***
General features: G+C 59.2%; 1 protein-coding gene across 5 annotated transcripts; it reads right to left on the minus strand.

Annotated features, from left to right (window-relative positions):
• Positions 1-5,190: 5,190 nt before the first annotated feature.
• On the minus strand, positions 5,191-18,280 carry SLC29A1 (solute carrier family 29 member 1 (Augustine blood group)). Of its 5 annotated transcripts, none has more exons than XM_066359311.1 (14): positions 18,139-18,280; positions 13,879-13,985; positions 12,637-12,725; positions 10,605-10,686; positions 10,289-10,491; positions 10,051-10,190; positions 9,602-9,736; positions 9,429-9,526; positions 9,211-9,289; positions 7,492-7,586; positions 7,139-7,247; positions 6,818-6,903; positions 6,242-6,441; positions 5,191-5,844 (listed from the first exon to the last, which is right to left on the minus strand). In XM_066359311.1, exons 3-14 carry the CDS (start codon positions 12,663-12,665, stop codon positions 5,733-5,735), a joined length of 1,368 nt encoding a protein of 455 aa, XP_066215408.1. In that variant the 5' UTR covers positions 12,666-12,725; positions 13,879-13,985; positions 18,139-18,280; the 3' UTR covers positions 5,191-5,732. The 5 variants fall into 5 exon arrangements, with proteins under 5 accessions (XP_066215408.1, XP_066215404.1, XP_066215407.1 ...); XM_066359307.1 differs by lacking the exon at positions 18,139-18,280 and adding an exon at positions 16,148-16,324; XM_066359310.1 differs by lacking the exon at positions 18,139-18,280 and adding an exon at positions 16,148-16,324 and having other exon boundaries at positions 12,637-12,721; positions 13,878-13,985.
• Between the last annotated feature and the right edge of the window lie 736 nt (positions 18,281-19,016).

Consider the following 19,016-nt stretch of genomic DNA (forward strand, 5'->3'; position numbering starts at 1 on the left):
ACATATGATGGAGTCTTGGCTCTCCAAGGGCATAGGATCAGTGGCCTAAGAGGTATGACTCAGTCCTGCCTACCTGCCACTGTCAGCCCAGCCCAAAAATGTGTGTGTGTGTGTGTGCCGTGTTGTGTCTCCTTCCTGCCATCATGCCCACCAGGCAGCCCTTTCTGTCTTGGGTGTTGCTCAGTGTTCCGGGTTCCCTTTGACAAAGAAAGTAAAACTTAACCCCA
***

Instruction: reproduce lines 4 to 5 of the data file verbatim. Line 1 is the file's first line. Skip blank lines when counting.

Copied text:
• On the minus strand, positions 5,191-18,280 carry SLC29A1 (solute carrier family 29 member 1 (Augustine blood group)). Of its 5 annotated transcripts, none has more exons than XM_066359311.1 (14): positions 18,139-18,280; positions 13,879-13,985; positions 12,637-12,725; positions 10,605-10,686; positions 10,289-10,491; positions 10,051-10,190; positions 9,602-9,736; positions 9,429-9,526; positions 9,211-9,289; positions 7,492-7,586; positions 7,139-7,247; positions 6,818-6,903; positions 6,242-6,441; positions 5,191-5,844 (listed from the first exon to the last, which is right to left on the minus strand). In XM_066359311.1, exons 3-14 carry the CDS (start codon positions 12,663-12,665, stop codon positions 5,733-5,735), a joined length of 1,368 nt encoding a protein of 455 aa, XP_066215408.1. In that variant the 5' UTR covers positions 12,666-12,725; positions 13,879-13,985; positions 18,139-18,280; the 3' UTR covers positions 5,191-5,732. The 5 variants fall into 5 exon arrangements, with proteins under 5 accessions (XP_066215408.1, XP_066215404.1, XP_066215407.1 ...); XM_066359307.1 differs by lacking the exon at positions 18,139-18,280 and adding an exon at positions 16,148-16,324; XM_066359310.1 differs by lacking the exon at positions 18,139-18,280 and adding an exon at positions 16,148-16,324 and having other exon boundaries at positions 12,637-12,721; positions 13,878-13,985.
• Between the last annotated feature and the right edge of the window lie 736 nt (positions 18,281-19,016).